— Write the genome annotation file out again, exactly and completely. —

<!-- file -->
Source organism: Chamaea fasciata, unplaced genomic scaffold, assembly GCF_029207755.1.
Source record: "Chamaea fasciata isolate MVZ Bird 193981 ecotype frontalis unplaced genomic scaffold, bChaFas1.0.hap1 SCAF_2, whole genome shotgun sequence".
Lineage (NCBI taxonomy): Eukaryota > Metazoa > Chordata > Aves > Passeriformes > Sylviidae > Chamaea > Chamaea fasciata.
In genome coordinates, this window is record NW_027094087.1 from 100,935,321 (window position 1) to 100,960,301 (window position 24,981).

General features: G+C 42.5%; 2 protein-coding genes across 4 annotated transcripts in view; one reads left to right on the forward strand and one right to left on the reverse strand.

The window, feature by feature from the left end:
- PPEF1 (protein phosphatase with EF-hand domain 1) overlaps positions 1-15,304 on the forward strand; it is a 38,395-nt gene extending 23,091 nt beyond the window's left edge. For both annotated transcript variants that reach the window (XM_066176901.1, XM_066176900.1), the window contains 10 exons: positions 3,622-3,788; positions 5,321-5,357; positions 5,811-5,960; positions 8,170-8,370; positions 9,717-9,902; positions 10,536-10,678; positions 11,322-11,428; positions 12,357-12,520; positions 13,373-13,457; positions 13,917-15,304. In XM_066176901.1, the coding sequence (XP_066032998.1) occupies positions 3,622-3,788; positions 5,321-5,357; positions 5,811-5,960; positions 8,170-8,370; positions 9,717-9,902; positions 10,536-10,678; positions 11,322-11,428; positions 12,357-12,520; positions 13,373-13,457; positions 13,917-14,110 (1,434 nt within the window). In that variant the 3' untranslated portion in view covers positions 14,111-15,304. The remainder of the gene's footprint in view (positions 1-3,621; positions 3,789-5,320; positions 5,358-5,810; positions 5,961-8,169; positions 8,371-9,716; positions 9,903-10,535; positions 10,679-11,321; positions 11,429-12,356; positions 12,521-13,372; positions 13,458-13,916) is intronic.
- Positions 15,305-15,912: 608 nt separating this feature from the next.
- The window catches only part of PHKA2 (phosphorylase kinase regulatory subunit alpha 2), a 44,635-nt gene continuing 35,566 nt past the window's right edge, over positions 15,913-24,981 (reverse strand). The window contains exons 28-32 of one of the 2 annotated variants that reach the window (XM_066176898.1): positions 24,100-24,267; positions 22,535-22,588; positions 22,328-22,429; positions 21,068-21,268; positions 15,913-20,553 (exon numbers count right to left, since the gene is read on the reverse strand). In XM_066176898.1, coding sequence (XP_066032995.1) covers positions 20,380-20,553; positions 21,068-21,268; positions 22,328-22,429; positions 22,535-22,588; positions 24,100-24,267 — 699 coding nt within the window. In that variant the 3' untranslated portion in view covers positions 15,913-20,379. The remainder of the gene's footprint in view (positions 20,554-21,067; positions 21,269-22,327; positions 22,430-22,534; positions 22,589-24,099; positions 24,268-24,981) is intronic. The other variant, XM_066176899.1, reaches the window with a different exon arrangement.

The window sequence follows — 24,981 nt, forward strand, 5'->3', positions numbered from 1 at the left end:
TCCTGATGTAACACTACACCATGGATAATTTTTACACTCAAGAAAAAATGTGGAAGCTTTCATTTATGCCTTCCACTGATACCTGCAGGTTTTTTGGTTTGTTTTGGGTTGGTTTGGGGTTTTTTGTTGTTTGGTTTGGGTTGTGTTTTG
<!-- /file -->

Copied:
Source organism: Chamaea fasciata, unplaced genomic scaffold, assembly GCF_029207755.1.
Source record: "Chamaea fasciata isolate MVZ Bird 193981 ecotype frontalis unplaced genomic scaffold, bChaFas1.0.hap1 SCAF_2, whole genome shotgun sequence".
Lineage (NCBI taxonomy): Eukaryota > Metazoa > Chordata > Aves > Passeriformes > Sylviidae > Chamaea > Chamaea fasciata.
In genome coordinates, this window is record NW_027094087.1 from 100,935,321 (window position 1) to 100,960,301 (window position 24,981).

General features: G+C 42.5%; 2 protein-coding genes across 4 annotated transcripts in view; one reads left to right on the forward strand and one right to left on the reverse strand.

The window, feature by feature from the left end:
- PPEF1 (protein phosphatase with EF-hand domain 1) overlaps positions 1-15,304 on the forward strand; it is a 38,395-nt gene extending 23,091 nt beyond the window's left edge. For both annotated transcript variants that reach the window (XM_066176901.1, XM_066176900.1), the window contains 10 exons: positions 3,622-3,788; positions 5,321-5,357; positions 5,811-5,960; positions 8,170-8,370; positions 9,717-9,902; positions 10,536-10,678; positions 11,322-11,428; positions 12,357-12,520; positions 13,373-13,457; positions 13,917-15,304. In XM_066176901.1, the coding sequence (XP_066032998.1) occupies positions 3,622-3,788; positions 5,321-5,357; positions 5,811-5,960; positions 8,170-8,370; positions 9,717-9,902; positions 10,536-10,678; positions 11,322-11,428; positions 12,357-12,520; positions 13,373-13,457; positions 13,917-14,110 (1,434 nt within the window). In that variant the 3' untranslated portion in view covers positions 14,111-15,304. The remainder of the gene's footprint in view (positions 1-3,621; positions 3,789-5,320; positions 5,358-5,810; positions 5,961-8,169; positions 8,371-9,716; positions 9,903-10,535; positions 10,679-11,321; positions 11,429-12,356; positions 12,521-13,372; positions 13,458-13,916) is intronic.
- Positions 15,305-15,912: 608 nt separating this feature from the next.
- The window catches only part of PHKA2 (phosphorylase kinase regulatory subunit alpha 2), a 44,635-nt gene continuing 35,566 nt past the window's right edge, over positions 15,913-24,981 (reverse strand). The window contains exons 28-32 of one of the 2 annotated variants that reach the window (XM_066176898.1): positions 24,100-24,267; positions 22,535-22,588; positions 22,328-22,429; positions 21,068-21,268; positions 15,913-20,553 (exon numbers count right to left, since the gene is read on the reverse strand). In XM_066176898.1, coding sequence (XP_066032995.1) covers positions 20,380-20,553; positions 21,068-21,268; positions 22,328-22,429; positions 22,535-22,588; positions 24,100-24,267 — 699 coding nt within the window. In that variant the 3' untranslated portion in view covers positions 15,913-20,379. The remainder of the gene's footprint in view (positions 20,554-21,067; positions 21,269-22,327; positions 22,430-22,534; positions 22,589-24,099; positions 24,268-24,981) is intronic. The other variant, XM_066176899.1, reaches the window with a different exon arrangement.

The window sequence follows — 24,981 nt, forward strand, 5'->3', positions numbered from 1 at the left end:
TCCTGATGTAACACTACACCATGGATAATTTTTACACTCAAGAAAAAATGTGGAAGCTTTCATTTATGCCTTCCACTGATACCTGCAGGTTTTTTGGTTTGTTTTGGGTTGGTTTGGGGTTTTTTGTTGTTTGGTTTGGGTTGTGTTTTG